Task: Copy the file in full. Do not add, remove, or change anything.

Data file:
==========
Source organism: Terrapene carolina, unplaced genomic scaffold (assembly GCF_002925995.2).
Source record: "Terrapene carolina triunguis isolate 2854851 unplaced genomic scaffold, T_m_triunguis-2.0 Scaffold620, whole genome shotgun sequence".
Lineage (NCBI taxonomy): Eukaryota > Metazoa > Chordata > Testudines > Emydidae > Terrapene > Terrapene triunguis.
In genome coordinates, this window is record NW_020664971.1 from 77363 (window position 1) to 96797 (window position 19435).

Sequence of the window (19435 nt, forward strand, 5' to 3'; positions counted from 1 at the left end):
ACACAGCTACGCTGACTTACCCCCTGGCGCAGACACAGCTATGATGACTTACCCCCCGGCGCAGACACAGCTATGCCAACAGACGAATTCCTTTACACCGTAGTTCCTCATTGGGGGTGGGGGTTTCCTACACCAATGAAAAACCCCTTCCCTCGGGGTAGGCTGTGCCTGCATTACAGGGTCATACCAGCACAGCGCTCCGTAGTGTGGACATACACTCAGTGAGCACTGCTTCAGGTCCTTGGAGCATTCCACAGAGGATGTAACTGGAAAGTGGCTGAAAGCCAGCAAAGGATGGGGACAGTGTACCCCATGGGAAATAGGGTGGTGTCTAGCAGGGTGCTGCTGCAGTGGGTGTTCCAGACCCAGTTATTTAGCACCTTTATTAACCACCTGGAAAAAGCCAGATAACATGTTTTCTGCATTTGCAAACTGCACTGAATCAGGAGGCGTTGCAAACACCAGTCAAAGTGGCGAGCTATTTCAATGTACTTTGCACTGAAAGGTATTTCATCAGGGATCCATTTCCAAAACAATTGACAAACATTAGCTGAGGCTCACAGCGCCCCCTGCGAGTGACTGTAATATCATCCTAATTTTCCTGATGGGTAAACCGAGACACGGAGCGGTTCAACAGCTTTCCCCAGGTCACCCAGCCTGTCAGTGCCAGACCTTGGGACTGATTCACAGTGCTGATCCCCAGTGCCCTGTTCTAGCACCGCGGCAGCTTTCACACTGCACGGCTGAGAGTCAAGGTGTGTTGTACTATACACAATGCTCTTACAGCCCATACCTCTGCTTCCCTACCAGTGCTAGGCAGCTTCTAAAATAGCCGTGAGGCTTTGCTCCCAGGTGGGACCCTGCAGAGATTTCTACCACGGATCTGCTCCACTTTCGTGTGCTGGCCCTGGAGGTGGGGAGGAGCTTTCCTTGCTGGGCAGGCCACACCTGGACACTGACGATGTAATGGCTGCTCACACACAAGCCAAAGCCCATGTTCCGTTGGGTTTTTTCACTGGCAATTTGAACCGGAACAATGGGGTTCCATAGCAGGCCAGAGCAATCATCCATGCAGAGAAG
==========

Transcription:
Source organism: Terrapene carolina, unplaced genomic scaffold (assembly GCF_002925995.2).
Source record: "Terrapene carolina triunguis isolate 2854851 unplaced genomic scaffold, T_m_triunguis-2.0 Scaffold620, whole genome shotgun sequence".
Lineage (NCBI taxonomy): Eukaryota > Metazoa > Chordata > Testudines > Emydidae > Terrapene > Terrapene triunguis.
In genome coordinates, this window is record NW_020664971.1 from 77363 (window position 1) to 96797 (window position 19435).

Sequence of the window (19435 nt, forward strand, 5' to 3'; positions counted from 1 at the left end):
ACACAGCTACGCTGACTTACCCCCTGGCGCAGACACAGCTATGATGACTTACCCCCCGGCGCAGACACAGCTATGCCAACAGACGAATTCCTTTACACCGTAGTTCCTCATTGGGGGTGGGGGTTTCCTACACCAATGAAAAACCCCTTCCCTCGGGGTAGGCTGTGCCTGCATTACAGGGTCATACCAGCACAGCGCTCCGTAGTGTGGACATACACTCAGTGAGCACTGCTTCAGGTCCTTGGAGCATTCCACAGAGGATGTAACTGGAAAGTGGCTGAAAGCCAGCAAAGGATGGGGACAGTGTACCCCATGGGAAATAGGGTGGTGTCTAGCAGGGTGCTGCTGCAGTGGGTGTTCCAGACCCAGTTATTTAGCACCTTTATTAACCACCTGGAAAAAGCCAGATAACATGTTTTCTGCATTTGCAAACTGCACTGAATCAGGAGGCGTTGCAAACACCAGTCAAAGTGGCGAGCTATTTCAATGTACTTTGCACTGAAAGGTATTTCATCAGGGATCCATTTCCAAAACAATTGACAAACATTAGCTGAGGCTCACAGCGCCCCCTGCGAGTGACTGTAATATCATCCTAATTTTCCTGATGGGTAAACCGAGACACGGAGCGGTTCAACAGCTTTCCCCAGGTCACCCAGCCTGTCAGTGCCAGACCTTGGGACTGATTCACAGTGCTGATCCCCAGTGCCCTGTTCTAGCACCGCGGCAGCTTTCACACTGCACGGCTGAGAGTCAAGGTGTGTTGTACTATACACAATGCTCTTACAGCCCATACCTCTGCTTCCCTACCAGTGCTAGGCAGCTTCTAAAATAGCCGTGAGGCTTTGCTCCCAGGTGGGACCCTGCAGAGATTTCTACCACGGATCTGCTCCACTTTCGTGTGCTGGCCCTGGAGGTGGGGAGGAGCTTTCCTTGCTGGGCAGGCCACACCTGGACACTGACGATGTAATGGCTGCTCACACACAAGCCAAAGCCCATGTTCCGTTGGGTTTTTTCACTGGCAATTTGAACCGGAACAATGGGGTTCCATAGCAGGCCAGAGCAATCATCCATGCAGAGAAG